Execution Control and Intrinsics

GPU execution is similar to CPU execution in some ways, although there are many differences. AMD GPUs have Compute Units (CUs), which can be thought of like CPU cores. Those CUs have (on pre-Navi architectures) 64 "shader processors", which are essentially the same as CPU SIMD lanes. The lanes in a CU operate in lockstep just like CPU SIMD lanes, and have execution masks and various kinds of SIMD instructions available. CUs execute wavefronts, which are pieces of work split off from a single kernel launch. A single CU can run one out of many wavefronts (one is chosen by the CU scheduler each cycle), which allows for very efficient parallel and concurrent execution on the device. Each wavefront runs independently of the other wavefronts, only stopping to synchronize with other wavefronts or terminate when specified by the program.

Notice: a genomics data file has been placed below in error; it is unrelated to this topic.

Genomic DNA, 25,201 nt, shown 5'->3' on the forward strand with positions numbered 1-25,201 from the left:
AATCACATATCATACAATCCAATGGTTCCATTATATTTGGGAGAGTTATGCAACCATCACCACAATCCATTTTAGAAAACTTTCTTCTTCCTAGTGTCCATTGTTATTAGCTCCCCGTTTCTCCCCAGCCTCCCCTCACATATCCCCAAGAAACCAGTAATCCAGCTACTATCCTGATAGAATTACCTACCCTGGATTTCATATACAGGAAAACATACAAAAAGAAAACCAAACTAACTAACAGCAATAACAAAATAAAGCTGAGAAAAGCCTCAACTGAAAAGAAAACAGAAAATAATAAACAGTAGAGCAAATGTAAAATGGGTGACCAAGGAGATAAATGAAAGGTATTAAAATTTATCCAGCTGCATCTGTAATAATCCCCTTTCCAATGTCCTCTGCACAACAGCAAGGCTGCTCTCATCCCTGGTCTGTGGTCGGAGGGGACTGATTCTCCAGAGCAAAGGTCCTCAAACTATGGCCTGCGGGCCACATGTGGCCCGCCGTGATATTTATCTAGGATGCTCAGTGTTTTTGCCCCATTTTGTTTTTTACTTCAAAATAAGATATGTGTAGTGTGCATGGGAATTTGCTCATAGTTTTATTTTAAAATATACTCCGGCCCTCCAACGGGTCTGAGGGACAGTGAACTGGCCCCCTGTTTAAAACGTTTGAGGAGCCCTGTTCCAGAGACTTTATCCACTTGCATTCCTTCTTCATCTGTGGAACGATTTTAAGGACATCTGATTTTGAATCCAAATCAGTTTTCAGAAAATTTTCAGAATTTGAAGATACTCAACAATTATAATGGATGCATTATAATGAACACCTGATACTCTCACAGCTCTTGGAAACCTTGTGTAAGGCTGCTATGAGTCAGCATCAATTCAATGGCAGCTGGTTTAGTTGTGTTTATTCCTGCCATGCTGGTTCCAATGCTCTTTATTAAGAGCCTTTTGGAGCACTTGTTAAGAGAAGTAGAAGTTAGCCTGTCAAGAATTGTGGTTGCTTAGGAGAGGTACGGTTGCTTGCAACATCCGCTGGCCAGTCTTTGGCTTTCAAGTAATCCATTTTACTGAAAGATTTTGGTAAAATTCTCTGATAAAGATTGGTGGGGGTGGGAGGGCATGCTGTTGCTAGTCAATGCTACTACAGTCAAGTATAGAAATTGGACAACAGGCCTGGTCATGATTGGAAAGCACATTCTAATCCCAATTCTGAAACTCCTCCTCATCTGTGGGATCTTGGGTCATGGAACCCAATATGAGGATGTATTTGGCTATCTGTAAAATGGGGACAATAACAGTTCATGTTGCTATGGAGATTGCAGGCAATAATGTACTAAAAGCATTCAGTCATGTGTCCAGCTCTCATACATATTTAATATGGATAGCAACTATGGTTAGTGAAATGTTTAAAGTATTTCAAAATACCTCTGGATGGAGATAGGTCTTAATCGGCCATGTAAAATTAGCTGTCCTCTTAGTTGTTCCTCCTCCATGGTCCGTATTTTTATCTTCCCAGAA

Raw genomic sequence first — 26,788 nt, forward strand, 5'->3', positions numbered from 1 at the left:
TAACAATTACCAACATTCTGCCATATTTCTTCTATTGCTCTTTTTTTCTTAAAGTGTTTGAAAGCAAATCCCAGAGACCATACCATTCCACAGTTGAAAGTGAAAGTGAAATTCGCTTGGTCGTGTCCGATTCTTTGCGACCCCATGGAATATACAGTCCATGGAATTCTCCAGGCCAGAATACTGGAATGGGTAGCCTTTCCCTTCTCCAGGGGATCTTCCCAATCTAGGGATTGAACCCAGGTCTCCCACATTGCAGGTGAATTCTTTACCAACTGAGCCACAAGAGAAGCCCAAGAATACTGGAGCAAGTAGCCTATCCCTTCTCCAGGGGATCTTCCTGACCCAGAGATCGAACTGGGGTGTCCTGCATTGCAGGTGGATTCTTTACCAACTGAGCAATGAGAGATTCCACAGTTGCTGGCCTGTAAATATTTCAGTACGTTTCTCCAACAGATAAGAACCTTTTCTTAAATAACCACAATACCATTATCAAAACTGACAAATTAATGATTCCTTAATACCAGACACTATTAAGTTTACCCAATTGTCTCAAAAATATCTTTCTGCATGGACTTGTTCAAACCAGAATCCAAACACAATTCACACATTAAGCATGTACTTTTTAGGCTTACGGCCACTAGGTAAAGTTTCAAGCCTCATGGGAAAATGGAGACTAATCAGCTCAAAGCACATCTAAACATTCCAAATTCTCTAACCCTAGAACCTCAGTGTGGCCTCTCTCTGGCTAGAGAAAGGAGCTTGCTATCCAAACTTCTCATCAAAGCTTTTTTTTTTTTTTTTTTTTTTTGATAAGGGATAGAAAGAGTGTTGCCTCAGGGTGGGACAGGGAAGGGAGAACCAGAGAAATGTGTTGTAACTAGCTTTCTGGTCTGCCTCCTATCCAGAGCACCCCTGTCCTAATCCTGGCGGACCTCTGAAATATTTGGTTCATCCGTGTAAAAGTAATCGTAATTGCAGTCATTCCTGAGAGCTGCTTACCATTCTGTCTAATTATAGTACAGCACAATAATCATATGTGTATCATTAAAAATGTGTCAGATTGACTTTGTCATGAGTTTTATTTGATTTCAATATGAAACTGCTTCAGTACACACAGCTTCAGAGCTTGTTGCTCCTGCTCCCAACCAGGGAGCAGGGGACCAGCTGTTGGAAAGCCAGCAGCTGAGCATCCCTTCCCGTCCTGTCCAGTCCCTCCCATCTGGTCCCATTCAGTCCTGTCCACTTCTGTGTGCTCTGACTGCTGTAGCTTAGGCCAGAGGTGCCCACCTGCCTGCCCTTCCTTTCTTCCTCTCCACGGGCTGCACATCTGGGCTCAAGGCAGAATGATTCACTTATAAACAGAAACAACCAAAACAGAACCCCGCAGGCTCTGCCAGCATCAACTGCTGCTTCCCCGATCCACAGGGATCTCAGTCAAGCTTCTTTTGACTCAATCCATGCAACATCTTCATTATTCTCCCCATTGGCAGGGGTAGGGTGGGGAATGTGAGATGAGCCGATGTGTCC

We can control wavefront execution through a variety of intrinsics provided by ROCm. For example, the endpgm() intrinsic stops the current wavefront's execution, and is also automatically inserted by the compiler at the end of each kernel (except in certain unique cases).

signal_completion(x) signals the "kernel doorbell" with the value x, which is the signal checked by the CPU wait call to determine when the kernel has completed. This doorbell is set to 0 automatically by GPU hardware once the kernel is complete.

sendmsg(x,y=0) and sendmsghalt(x,y=0) can be used to signal special conditions to the scheduler/hardware, such as making requests to stop wavefront generation, or halt all running wavefronts. Check the ISA manual for details!